• Provisions related to the production of and excise taxes related to beer, wine and spirits. Reduces various excise rates for small brewers and distillers and makes permanent the special rule for the production period for beer, wine, and distilled spirits.
    • Benefits provided to volunteer firefighters and emergency medical responders. Makes permanent the exclusion from gross income for members of a qualified volunteer emergency response organization of certain state or local tax relief and other payments provided for performing volunteer emergency response services.

Five-year extensions. The Act provides five-year extensions to the following:

  • Employer credit for paid family and medical leave. Extends through 2025 the general business credit for eligible employers on wages paid to qualifying employees pursuant to a family and medical leave program.
  • New markets tax credit. Extends through 2025 the annual $5 billion New Markets Tax Credit allocation and extends the carryover period for unused New Markets Tax Credits by five years, through 2030.
  • Look-thru rule for related controlled foreign corporations. Extends through 2025 the “CFC look-thru rule” that allows an owner of a controlled foreign corporation (CFC) not to treat dividends, interest, rent, and royalties received or accrued from that CFC as foreign personal holding company income.
  • Empowerment zone tax incentives. Extends through 2025 the period for which the designation of an empowerment zone is in effect and provides that a designation with a termination date of December 31, 2020 will not automatically terminate if the nomination for the designation is amended to provide for a new designation termination date. Also provides that certain empowerment zone-related expensing rules and gain recognition rules will not apply in tax years beginning after 2020.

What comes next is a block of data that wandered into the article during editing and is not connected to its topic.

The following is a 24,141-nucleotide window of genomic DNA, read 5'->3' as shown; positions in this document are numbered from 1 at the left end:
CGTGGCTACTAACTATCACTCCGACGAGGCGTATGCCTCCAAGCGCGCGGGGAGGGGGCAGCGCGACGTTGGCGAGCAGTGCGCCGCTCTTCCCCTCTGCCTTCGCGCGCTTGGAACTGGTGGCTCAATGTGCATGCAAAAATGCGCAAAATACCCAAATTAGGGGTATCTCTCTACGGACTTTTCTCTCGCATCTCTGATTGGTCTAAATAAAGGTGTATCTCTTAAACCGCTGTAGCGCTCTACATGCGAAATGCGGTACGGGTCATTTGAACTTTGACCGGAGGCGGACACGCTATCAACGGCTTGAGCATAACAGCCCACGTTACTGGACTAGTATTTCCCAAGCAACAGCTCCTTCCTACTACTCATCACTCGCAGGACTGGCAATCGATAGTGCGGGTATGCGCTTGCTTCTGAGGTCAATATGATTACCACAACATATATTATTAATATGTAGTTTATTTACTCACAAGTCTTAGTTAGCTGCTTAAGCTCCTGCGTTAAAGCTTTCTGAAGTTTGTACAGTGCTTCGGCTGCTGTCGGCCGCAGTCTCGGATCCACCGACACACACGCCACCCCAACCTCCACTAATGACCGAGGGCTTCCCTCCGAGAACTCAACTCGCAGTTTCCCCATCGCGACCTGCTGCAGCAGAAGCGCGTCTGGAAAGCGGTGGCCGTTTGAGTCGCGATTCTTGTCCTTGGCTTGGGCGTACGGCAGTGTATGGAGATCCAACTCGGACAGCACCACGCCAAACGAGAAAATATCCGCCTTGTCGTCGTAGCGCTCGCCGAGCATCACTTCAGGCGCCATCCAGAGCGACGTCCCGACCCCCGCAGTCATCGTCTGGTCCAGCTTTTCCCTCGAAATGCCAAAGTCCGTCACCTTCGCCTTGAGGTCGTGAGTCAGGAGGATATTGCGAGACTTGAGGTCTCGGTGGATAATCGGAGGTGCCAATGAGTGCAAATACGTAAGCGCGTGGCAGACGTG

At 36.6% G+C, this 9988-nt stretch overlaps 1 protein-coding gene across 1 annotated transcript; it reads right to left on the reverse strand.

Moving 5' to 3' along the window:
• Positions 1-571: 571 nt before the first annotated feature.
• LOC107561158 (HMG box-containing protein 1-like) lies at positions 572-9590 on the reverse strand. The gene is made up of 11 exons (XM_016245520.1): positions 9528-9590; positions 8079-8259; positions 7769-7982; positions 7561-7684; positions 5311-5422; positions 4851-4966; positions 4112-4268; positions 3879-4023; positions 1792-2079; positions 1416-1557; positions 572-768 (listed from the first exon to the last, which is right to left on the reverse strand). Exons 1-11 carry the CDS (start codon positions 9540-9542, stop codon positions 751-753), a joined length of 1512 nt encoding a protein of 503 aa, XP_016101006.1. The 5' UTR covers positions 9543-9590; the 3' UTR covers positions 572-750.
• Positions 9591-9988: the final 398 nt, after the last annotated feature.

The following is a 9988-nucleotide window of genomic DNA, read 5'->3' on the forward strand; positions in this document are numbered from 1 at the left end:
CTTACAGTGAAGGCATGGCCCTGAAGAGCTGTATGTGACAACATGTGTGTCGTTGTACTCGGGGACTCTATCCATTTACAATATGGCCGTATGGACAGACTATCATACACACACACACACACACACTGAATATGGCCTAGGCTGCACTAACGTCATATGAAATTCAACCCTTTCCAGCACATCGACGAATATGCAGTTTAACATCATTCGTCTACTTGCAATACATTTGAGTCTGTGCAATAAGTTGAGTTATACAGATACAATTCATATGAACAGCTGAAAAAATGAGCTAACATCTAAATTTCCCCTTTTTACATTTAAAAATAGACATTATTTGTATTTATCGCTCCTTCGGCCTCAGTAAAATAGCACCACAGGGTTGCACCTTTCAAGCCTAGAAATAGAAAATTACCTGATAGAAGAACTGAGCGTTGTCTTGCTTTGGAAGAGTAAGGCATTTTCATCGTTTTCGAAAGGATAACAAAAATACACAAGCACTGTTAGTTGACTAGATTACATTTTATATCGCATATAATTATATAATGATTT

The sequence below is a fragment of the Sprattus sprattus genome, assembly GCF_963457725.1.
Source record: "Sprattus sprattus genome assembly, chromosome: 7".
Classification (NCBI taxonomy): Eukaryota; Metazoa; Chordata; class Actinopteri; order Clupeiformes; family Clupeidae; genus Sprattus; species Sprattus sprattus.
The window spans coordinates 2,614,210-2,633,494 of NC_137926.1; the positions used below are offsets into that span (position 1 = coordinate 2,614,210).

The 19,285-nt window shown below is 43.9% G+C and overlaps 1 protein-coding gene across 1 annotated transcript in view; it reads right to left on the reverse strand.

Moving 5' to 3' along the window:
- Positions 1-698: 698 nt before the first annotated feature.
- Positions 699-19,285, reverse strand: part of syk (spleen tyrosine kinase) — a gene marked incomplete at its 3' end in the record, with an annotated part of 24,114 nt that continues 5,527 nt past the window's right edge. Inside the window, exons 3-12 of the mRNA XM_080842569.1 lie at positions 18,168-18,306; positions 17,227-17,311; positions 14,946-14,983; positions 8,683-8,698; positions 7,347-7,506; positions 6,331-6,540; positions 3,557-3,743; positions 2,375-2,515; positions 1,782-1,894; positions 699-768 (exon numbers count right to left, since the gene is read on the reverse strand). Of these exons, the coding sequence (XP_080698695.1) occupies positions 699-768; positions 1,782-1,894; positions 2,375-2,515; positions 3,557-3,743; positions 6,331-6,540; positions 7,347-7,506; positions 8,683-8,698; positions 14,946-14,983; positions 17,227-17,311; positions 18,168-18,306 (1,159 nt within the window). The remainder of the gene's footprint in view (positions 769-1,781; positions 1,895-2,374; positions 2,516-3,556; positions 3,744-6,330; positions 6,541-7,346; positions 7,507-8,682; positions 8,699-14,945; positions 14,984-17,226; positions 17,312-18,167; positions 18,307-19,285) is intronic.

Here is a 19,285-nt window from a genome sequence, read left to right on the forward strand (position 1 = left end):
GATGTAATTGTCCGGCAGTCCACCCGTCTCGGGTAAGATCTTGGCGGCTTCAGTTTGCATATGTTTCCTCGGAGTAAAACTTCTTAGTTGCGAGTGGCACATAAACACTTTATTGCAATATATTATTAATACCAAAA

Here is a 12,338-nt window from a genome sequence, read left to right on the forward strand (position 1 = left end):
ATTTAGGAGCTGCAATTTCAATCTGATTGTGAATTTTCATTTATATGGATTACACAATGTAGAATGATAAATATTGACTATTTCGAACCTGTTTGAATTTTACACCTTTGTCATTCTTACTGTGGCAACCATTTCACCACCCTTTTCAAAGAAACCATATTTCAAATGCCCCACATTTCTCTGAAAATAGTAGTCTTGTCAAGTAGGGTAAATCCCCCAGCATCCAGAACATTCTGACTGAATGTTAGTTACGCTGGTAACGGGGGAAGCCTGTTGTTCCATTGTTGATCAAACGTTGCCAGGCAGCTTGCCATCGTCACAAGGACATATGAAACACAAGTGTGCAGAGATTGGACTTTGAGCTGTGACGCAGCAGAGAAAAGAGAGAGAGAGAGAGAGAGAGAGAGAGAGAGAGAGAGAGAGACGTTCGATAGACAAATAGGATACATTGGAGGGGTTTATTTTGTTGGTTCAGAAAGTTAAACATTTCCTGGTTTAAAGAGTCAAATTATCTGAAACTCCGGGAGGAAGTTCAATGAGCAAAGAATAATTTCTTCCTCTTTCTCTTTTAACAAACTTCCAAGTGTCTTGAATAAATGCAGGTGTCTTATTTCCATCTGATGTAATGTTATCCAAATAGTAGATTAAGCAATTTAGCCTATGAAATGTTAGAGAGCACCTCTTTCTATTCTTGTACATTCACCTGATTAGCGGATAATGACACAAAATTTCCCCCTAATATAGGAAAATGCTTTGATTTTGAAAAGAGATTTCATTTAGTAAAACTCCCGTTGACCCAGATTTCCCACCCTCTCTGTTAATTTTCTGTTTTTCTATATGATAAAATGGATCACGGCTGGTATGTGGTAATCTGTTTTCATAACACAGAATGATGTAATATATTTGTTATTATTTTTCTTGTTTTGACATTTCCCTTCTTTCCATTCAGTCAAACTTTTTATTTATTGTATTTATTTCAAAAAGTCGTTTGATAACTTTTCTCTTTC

• Exclusion for employer payments of student loans. Extends through 2025 the exclusion from an employee’s gross income of “eligible student loan repayments” by the employer.
  • Gross income exclusion for discharge of qualified principal residence indebtedness. Extends through 2025 the exclusion from gross income for discharged qualified principal residence debt and reduces the maximum acquisition indebtedness exclusion limits to $750,000 ($375,000 for married individuals filing separately).
  • Other five-year extensions:
    • Seven-year recovery period for motorsport entertainment complexes;
    • Expensing rules for qualified film, television, and theatrical productions;
    • Oil spill liability trust fund tax rate; and
    • Work opportunity credit.

Two-year extensions. Extends through 2025 the date by which the construction of a qualified facility must begin for purposes of the carbon oxide sequestration credit.

One-year extensions. The Act provides one-year extensions to the following:

  • Treatment of mortgage insurance premiums as qualified residence interest. Extends through 2021 the date by which certain mortgage insurance premiums must be paid or incurred to allow treatment as deductible qualified residence interest.
  • Other one-year extensions:
    • Nonbusiness energy property credit;
    • Qualified fuel cell refueling property credit;
    • Alternative fuel refueling property credit;
    • 2-wheeled plug-in electric vehicle credit;
    • Credit for health insurance costs of eligible individuals;
    • Second generation biofuel producer credit;
    • Indian coal facility production credit;
    • Indian employment credit;
    • Energy-efficient home credit;
    • Mine rescue team training credit;
    • Classification of certain racehorses as 3-year property;
    • Accelerated depreciation for business property on Indian reservations;
    • Black Lung Liability Trust Fund excise taxes; and
    • Alternative fuel excise tax credit.

Energy credit extensions. The Act also includes several provisions related to renewable energy tax credits. A summary of those changes is available at COVID Relief Bill Includes ITC and PTC Extensions.

Key Contributors

Laura M. Gritz
Kevin T. Pearson
Melissa V. Roberts
Adam D. Schurle
Michael L. Such